As per the Australian Securities and Investments Commission Act 2001, ASIC is required to:
There is no obligation upon ASIC under the Act to ensure that the documents lodged to ASIC's register contain accurate information.
As per section 1274(8) of the Act, when a document is submitted for lodgement, ASIC may refuse to register or receive the document if, for example, the document contains a matter contrary to law, is false or misleading, or if it contains an error.
ASIC also has the power to request any other such document in support of the document that has been lodged, if ASIC considers it necessary to form an opinion whether it wants to refuse to receive or register the first‑mentioned document; section 1274(9) of the Act.
Significantly, the discretionary powers of section 1374(8) and (9) of the Act is at the time of lodgement and does not assist those seeking to withdraw the forms once lodged and reflected on ASIC's register.
ASIC can take action where there has been a breach of the Act, however this is an exercise of discretion as to whether they investigate a report of a potential breach.
McCabe Curwood acted for the plaintiff in these proceedings.
The plaintiff set out in her evidence that she did not resign as director or authorise the transfer of her shares in the Company to the defendant, and she submitted that the Forms 484 certified by the defendant and lodged with ASIC recorded a false account of the relevant transactions.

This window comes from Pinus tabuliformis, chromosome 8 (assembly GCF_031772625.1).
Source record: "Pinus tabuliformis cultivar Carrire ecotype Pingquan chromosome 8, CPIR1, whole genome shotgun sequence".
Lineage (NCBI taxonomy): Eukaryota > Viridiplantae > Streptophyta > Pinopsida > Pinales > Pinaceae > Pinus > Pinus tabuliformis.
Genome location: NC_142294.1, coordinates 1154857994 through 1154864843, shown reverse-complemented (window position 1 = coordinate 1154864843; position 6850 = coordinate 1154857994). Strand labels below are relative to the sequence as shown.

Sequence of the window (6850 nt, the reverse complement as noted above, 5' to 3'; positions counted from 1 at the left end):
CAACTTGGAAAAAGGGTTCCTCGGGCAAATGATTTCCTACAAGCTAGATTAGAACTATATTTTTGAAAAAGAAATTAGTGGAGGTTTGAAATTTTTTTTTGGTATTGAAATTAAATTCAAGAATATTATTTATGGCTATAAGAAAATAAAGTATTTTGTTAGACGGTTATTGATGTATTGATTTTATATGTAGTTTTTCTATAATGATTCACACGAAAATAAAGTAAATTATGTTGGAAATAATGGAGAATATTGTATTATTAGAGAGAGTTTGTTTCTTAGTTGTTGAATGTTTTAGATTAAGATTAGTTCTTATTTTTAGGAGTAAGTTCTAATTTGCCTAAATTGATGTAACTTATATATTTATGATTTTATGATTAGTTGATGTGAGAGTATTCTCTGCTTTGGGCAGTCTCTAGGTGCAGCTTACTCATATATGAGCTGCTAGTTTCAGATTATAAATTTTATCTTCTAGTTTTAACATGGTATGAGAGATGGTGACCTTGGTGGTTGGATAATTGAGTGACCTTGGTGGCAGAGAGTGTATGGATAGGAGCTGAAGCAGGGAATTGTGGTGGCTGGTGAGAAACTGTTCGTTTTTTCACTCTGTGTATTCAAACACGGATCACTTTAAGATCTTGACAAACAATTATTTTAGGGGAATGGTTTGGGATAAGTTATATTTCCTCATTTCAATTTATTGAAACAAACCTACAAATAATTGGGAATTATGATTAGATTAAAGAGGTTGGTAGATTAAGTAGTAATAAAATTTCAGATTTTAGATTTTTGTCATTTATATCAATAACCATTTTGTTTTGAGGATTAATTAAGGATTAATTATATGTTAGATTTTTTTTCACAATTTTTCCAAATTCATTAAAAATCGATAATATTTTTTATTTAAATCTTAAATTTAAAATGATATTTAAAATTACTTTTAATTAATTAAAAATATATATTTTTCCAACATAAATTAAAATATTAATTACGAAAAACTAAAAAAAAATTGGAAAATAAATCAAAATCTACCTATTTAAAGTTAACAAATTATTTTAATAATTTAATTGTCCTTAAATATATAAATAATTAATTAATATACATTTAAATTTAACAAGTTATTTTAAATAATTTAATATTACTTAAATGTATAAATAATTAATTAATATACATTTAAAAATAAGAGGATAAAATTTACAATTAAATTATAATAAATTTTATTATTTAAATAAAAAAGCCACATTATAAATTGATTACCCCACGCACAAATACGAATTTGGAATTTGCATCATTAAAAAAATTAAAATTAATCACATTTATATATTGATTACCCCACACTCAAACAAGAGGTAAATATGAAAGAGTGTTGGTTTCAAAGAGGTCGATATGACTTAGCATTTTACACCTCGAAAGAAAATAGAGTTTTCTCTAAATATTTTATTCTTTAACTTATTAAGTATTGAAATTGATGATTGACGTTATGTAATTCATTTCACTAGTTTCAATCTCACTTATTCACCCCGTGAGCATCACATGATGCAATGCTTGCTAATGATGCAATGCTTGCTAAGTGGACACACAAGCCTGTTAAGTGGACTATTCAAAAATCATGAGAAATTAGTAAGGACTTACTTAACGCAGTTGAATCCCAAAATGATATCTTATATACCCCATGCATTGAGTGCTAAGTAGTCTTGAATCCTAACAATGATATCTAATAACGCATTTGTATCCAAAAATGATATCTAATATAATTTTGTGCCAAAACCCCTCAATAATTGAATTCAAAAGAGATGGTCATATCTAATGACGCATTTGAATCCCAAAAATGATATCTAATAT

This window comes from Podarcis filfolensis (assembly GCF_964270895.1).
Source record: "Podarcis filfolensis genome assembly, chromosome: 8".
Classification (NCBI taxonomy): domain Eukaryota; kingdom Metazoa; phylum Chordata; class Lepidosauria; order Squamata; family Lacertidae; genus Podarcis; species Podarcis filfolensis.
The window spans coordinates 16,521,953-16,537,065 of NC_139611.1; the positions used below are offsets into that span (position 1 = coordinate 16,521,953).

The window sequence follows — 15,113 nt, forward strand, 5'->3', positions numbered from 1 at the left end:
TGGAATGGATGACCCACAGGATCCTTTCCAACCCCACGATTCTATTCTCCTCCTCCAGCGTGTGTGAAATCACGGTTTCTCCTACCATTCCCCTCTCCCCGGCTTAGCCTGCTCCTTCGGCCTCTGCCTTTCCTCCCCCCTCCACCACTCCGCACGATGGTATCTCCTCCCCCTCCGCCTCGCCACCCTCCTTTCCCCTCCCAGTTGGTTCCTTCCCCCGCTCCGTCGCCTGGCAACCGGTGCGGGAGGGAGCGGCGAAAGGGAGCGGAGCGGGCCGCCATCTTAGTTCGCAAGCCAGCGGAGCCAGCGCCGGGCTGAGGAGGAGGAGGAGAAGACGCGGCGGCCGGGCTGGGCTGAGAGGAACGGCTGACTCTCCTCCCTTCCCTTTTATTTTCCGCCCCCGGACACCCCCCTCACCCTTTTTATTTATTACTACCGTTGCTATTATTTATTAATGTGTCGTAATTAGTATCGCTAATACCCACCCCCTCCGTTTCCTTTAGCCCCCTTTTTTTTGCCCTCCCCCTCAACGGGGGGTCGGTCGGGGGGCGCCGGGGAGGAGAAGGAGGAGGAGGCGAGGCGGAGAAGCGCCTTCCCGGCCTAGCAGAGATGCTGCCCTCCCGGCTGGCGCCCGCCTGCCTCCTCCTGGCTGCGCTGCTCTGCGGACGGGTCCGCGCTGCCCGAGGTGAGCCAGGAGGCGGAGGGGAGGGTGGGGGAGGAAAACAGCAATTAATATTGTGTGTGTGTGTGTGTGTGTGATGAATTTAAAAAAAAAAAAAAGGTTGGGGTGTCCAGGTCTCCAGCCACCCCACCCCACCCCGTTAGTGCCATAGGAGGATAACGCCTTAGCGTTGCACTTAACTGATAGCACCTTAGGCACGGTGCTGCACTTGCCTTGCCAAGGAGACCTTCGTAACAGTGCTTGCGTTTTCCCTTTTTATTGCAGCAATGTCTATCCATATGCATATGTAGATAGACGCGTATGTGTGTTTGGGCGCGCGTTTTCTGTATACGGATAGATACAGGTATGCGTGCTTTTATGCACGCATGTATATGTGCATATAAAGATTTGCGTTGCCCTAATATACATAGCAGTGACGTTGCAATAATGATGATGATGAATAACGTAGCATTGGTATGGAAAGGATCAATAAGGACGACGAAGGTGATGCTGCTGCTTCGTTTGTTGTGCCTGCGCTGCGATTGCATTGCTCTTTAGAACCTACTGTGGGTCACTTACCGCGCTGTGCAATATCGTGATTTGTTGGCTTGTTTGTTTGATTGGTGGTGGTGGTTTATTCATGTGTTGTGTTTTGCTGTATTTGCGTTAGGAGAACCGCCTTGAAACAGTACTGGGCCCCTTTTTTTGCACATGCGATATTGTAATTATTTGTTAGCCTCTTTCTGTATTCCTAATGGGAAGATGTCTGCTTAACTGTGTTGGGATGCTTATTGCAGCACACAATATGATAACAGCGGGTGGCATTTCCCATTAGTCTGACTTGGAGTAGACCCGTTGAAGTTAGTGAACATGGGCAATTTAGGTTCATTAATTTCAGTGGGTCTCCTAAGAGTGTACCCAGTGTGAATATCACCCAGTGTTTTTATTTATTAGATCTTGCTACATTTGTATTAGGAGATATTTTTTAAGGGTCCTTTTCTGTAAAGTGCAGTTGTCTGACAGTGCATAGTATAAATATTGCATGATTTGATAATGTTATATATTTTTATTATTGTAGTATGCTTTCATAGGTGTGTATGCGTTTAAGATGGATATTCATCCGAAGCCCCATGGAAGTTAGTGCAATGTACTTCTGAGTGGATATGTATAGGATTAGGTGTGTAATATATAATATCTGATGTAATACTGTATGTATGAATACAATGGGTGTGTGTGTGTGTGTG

Black J, in regards to the validity of the two forms, held that the transactions were ineffective, in that:
The plaintiff sought for the Court to make an order under section 1322(4)(b) of the Act that the relevant Forms 484 lodged with ASIC be withdrawn from ASIC's register.
Black J noted that the Court has power to rectify the register where
"… the process leading to entry of the current information as to the directors, shareholders and registered office … was not properly founded by any corporate process and the register should be rectified on that basis. … [T]here is a public interest in the adoption of a proper process for changes in directors and shareholders and for notifications to ASIC of directors and shareholdings, which warrants rectification of the register …"His Honour was thereby satisfied that the Court had power to rectify the register to correct the incorrect information included in the two invalid forms, and the forms were subsequently removed from ASIC's register.
You should also ensure that your company's corporate key is secure and is only accessible by valid company officeholders. As occurred in Seabay, the ASIC forms were lodged using the company's corporate key on ASIC's online platform, which caused immediate changes to the company’s details. We note that new corporate keys can be requested by officeholders, so in the event of an internal dispute between directors, immediate injunctive relief may be required to prevent any further changes to ASIC's register.
As was found in Seabay and the more recent decision of In the matter of McDonagh Management Pty Limited  NSWSC 1099, the Court is "increasingly dealing with the consequences of abuse of corporate keys", so safeguarding your corporate key is becoming ever more paramount to protect your company against unauthorised changes to ASIC's register.
McCabe Curwood's litigation and dispute resolution team has a great deal of knowledge and experience in relation to corporate disputes and applications under the Corporations Act. If you or your company require legal advice on any of the matters raised in this article, do not hesitate to get in touch with our firm today to ensure you and/or your company are adequately protected.